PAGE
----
Sunday, May 3, 2009
SPECIAL TO THE RECORD
Do you have a high-tech lifestyle but an apartment stuck in the dark ages?
While new apartment complexes often infuse themselves with technology, everything from big-screen theaters to business centers, many older sites have been forced to look on with envy. Retrofitting occupied apartments to enter the technology age has seemed just too big a hassle.
But the door to high-tech is opening wider to let in more than a select few.
Take the Anthem Building at 34th Street and Second Avenue in Manhattan, which is keeping its edge with a state-of-the-art sound entertainment system. Since the Anthem went up in 2003, its vision has been to offer the best of modern amenities, said Paul Athens, property manager.
"We had envisioned this would be a building with condo-level amenities as a rental," Athens said. "We tried to put as much foresight into the development as we could," he said, such as the Ethernet connections available in each apartment since Anthem's inception.
Yet quickly, Athens began to experience the difficulty of holding onto that vision in a world of rapidly changing technology.
It seemed that the dream was lost.
Enter New York-based iHolmes Technologies. Founder Richard Holmes hoped that he had come across a niche in today's competitive real estate market. He pitched to Anthem a home entertainment system that tenants could control through touch screens and speakers in every room, and was brought in to put Anthem's vision back on track.
"So far it's been pretty well received [by tenants]," Athens said. "For someone who's looking for a luxury apartment, it's a huge plus."
With the home entertainment system, he said, apartments are ready to move into; tenants don't have to lug around stereo systems. Everything's controlled by a touch screen in the wall, which can be tied into 25,000 global radio systems and more than 50,000 movies controlled by an iPhone/iPod touch application. The touch screens can even be found in the bathroom, which Athens said is quite a surprise to guests.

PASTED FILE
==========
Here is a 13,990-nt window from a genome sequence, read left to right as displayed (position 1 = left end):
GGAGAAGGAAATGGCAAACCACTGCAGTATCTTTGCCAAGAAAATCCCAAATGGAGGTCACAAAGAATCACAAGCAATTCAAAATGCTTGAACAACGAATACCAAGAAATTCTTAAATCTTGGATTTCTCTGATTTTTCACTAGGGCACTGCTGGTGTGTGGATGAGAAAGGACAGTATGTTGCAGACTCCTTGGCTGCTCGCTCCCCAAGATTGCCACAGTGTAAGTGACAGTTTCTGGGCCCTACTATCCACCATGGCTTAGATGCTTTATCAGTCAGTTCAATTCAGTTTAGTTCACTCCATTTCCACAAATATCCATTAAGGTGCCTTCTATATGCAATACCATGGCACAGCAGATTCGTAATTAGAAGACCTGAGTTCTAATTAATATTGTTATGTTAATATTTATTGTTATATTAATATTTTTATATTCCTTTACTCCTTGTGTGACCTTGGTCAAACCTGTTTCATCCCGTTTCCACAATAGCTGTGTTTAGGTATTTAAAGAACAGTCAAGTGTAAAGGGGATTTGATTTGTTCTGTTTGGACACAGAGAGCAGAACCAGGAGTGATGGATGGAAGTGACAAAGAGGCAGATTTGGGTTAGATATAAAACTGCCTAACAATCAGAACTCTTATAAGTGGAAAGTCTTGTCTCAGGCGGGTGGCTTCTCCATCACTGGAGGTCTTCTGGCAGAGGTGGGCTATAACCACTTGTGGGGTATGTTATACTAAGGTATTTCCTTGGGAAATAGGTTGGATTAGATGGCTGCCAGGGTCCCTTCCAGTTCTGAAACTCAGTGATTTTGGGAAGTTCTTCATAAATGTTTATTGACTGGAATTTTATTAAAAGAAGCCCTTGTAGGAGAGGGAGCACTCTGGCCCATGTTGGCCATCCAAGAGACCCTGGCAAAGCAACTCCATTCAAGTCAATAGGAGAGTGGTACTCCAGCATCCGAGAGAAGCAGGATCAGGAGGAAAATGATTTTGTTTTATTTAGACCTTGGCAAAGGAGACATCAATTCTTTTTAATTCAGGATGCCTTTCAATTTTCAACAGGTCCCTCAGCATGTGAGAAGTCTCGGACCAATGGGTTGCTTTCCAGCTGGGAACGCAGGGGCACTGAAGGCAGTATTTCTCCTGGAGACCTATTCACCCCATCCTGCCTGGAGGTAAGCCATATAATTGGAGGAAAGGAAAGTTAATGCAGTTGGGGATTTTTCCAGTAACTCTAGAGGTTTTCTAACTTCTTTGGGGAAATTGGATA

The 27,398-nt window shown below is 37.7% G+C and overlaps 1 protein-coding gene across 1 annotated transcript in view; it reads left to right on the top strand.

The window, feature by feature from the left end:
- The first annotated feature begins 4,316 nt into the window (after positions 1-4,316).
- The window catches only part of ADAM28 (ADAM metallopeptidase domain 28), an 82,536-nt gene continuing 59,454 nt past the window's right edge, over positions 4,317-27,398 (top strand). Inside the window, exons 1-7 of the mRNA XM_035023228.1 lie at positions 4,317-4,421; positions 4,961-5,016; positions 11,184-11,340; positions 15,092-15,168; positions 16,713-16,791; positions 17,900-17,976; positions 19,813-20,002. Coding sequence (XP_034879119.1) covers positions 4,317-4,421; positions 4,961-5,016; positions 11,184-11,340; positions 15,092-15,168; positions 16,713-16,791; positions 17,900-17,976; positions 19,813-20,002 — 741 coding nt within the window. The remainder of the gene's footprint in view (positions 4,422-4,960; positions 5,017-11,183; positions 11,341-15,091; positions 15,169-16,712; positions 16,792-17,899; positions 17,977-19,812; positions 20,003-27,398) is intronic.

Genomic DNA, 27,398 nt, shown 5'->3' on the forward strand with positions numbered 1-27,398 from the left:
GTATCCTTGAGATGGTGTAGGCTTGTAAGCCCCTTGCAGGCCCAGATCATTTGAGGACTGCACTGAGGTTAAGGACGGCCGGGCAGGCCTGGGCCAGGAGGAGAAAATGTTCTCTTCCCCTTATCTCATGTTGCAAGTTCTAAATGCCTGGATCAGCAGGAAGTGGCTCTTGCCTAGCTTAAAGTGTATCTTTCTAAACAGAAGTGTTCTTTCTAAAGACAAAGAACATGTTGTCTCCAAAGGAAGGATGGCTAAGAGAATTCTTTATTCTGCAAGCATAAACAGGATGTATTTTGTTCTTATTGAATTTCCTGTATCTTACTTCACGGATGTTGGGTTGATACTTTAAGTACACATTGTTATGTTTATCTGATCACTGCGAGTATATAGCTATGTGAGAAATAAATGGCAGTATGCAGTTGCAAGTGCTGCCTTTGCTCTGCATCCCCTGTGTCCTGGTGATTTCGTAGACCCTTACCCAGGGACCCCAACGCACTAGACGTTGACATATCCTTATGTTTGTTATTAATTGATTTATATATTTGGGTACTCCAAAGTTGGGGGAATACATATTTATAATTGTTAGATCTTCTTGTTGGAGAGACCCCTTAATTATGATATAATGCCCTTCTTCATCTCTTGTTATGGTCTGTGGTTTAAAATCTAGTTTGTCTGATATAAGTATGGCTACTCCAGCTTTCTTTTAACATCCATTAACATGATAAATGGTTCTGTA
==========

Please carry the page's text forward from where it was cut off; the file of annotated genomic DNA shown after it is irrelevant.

"The speakers in the bathroom are the coolest thing around," he said. "I don't know of anyone in the neighborhood who has this."
Athens said the entertainment system is a way to attract tenants but at the same time, it's an investment in the building, not like offering one month's free rent, which may be a magnet but adds nothing to the real estate value.
Holmes is encouraged by the response from Anthem and hopes many others will follow on both sides of the Hudson River.
"It can add value and technology to each property and [allow rentals to] distinguish themselves from the building down the street," Holmes said.
With the home entertainment system, he said, "You can access movies instantly over the Internet, and you have built-in home theater."
The sound entertainment system integrates movies, iPods, Pandora, CDs and Internet radio through the touch screens and speakers in every room. Yet these can all work independently so Mom and teenager don't have to listen to the same music, but if there's a party, it can be channeled through at least four rooms.
Alan Hammer, a member of the Jamesburg-based New Jersey Apartment Association, agreed that modern amenities can be a better selling point than enticements such as a month's free rent for new tenants. Yet he said for his older rentals, like several garden apartment sites in Bergen County, he places more stock in renovating with the introduction of air-conditioning, dishwashers and kitchen upgrades.
In any case, Hammer said, "I'm not a great believer in discounts. I'm a believer in upgrades," because whether it's technology or air conditioning, they enhance a building's value...